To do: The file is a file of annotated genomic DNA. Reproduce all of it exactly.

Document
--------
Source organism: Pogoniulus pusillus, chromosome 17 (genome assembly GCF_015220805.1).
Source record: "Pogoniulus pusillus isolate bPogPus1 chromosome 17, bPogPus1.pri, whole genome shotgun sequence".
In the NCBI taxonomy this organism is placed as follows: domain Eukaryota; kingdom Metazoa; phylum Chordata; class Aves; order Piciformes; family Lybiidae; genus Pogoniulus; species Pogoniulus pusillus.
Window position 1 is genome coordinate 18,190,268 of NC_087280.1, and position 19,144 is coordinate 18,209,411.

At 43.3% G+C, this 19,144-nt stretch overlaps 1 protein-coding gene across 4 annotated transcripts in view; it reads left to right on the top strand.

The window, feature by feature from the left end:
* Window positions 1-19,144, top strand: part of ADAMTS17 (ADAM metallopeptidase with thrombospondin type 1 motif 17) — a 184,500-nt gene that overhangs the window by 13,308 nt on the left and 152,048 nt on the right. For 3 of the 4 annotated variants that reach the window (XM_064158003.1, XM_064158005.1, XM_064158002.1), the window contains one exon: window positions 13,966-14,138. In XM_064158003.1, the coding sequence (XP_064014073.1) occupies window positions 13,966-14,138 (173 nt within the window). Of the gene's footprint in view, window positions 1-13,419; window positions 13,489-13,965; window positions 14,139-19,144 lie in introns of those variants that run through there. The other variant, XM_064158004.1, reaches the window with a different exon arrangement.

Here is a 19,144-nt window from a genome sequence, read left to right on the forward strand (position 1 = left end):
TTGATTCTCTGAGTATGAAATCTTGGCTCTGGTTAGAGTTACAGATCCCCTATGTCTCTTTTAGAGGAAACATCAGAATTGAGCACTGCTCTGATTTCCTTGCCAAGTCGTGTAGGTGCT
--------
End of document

Source organism: Pogoniulus pusillus, chromosome 17 (genome assembly GCF_015220805.1).
Source record: "Pogoniulus pusillus isolate bPogPus1 chromosome 17, bPogPus1.pri, whole genome shotgun sequence".
In the NCBI taxonomy this organism is placed as follows: domain Eukaryota; kingdom Metazoa; phylum Chordata; class Aves; order Piciformes; family Lybiidae; genus Pogoniulus; species Pogoniulus pusillus.
Window position 1 is genome coordinate 18,190,268 of NC_087280.1, and position 19,144 is coordinate 18,209,411.

At 43.3% G+C, this 19,144-nt stretch overlaps 1 protein-coding gene across 4 annotated transcripts in view; it reads left to right on the top strand.

The window, feature by feature from the left end:
* Window positions 1-19,144, top strand: part of ADAMTS17 (ADAM metallopeptidase with thrombospondin type 1 motif 17) — a 184,500-nt gene that overhangs the window by 13,308 nt on the left and 152,048 nt on the right. For 3 of the 4 annotated variants that reach the window (XM_064158003.1, XM_064158005.1, XM_064158002.1), the window contains one exon: window positions 13,966-14,138. In XM_064158003.1, the coding sequence (XP_064014073.1) occupies window positions 13,966-14,138 (173 nt within the window). Of the gene's footprint in view, window positions 1-13,419; window positions 13,489-13,965; window positions 14,139-19,144 lie in introns of those variants that run through there. The other variant, XM_064158004.1, reaches the window with a different exon arrangement.

Here is a 19,144-nt window from a genome sequence, read left to right on the forward strand (position 1 = left end):
TTGATTCTCTGAGTATGAAATCTTGGCTCTGGTTAGAGTTACAGATCCCCTATGTCTCTTTTAGAGGAAACATCAGAATTGAGCACTGCTCTGATTTCCTTGCCAAGTCGTGTAGGTGCT